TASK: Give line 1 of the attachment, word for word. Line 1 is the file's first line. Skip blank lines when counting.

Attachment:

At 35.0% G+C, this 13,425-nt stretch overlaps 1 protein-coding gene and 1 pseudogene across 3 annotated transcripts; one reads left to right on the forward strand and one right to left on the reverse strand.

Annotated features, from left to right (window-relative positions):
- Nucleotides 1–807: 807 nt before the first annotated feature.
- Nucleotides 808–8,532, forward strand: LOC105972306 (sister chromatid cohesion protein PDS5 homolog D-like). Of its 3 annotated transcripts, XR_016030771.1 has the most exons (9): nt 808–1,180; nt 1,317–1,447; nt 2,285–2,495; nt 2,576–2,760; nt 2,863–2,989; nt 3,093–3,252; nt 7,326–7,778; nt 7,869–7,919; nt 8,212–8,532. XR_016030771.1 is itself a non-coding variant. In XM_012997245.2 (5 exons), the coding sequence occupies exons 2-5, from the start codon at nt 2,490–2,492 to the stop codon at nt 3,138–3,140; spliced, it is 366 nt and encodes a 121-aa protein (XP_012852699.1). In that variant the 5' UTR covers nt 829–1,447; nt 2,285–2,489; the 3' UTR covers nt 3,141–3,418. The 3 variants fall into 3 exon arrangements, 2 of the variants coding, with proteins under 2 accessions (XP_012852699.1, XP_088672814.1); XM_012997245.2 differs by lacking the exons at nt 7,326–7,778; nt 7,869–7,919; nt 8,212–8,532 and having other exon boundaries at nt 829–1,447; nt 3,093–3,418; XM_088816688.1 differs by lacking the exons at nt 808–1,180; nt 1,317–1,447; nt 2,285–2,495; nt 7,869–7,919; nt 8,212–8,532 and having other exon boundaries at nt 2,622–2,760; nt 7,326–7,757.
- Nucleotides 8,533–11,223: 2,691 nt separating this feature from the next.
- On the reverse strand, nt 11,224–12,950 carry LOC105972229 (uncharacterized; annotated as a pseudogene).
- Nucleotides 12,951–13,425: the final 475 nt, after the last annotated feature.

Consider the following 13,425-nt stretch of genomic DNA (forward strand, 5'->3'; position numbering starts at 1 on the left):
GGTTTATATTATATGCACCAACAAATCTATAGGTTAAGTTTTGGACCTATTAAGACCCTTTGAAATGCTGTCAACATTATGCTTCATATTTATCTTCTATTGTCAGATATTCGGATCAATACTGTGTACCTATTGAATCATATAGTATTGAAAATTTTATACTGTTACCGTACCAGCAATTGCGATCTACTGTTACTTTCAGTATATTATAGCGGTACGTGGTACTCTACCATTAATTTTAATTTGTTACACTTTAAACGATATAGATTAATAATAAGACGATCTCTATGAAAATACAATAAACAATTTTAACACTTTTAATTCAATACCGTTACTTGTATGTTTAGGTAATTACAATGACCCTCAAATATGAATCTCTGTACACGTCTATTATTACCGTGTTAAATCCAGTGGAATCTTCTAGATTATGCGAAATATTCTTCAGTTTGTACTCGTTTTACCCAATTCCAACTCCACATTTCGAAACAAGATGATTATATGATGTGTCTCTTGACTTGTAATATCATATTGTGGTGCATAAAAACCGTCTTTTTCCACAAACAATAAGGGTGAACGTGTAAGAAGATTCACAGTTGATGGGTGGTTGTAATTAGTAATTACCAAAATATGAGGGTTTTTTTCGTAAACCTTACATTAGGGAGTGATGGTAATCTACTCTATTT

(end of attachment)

At 35.0% G+C, this 13,425-nt stretch overlaps 1 protein-coding gene and 1 pseudogene across 3 annotated transcripts; one reads left to right on the forward strand and one right to left on the reverse strand.